As mentioned in Part 3 of this series, we all go through times of feeling like we can neither change nor escape an unpleasant situation. It is a good idea to choose, and keep ready in your back pocket, a conscious displacement behavior to use in that event. Preferably, one that has been planned ahead of time and you don’t have to think about.
The reason for this is simple. Unconscious displacement behaviors, for instance, most overeating, are automatic. They usually are harmful to the self, and only make things worse. Your pants don’t fit anymore and a voice in your head taunts, “Oh, so it wasn’t enough for you to be an unemployed sign-spinner. Now, you’re an unemployed, morbidly obese sign-spinner. Nice going!”
The great thing about this dilemma is, it’s addressable and even preventable. Here is a quotation from Dr. Pretlow:
Success does not depend on totally resolving or avoiding the person’s problematic situation, it is just necessary that the opposing drives are pushed off dead center (either face or escape) and no longer in equilibrium.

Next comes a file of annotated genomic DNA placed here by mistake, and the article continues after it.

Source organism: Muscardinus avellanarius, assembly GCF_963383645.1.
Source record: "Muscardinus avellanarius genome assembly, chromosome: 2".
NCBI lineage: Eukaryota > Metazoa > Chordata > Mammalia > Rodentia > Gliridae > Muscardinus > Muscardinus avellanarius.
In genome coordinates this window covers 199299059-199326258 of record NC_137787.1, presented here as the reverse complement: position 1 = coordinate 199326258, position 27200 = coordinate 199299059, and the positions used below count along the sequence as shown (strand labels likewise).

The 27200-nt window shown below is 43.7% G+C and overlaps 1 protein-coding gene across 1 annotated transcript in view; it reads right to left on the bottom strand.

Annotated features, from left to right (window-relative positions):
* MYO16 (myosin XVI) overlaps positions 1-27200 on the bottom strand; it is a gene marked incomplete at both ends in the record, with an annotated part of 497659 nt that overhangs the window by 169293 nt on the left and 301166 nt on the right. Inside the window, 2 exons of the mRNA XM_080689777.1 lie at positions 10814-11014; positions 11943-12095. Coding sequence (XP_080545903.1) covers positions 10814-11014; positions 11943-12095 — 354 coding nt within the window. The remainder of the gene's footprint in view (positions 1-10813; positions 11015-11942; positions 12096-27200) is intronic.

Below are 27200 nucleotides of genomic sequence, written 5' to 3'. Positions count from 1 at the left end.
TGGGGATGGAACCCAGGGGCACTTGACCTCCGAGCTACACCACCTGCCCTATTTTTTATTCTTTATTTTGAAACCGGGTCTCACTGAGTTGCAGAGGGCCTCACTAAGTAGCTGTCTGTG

Often, success depends on the person being prepared to jump in there with a positive displacement behavior to take the heat off. It seems to be a law of human nature, that someone who makes a habit of taking a pro-active stance will tend to evolve. Before too long, they figure out how to take the next step, which is (no surprise here) meeting the problem head-on.
Face it, don’t displace it
What the developers of the BrainWeighve app did was think up ways to break up old patterns and map out some new territory. It begins with a two-step process:
(1) helping the individual identify the problems or stressors that form the basis of the opposing drives (displacement sources), and (2) creating strategies to either avoid or effectively resolve these problems/stressors.
Your responses and feedback are welcome!
Source: “A Unified Theory of Addiction,” Qeios.com, 03/09/23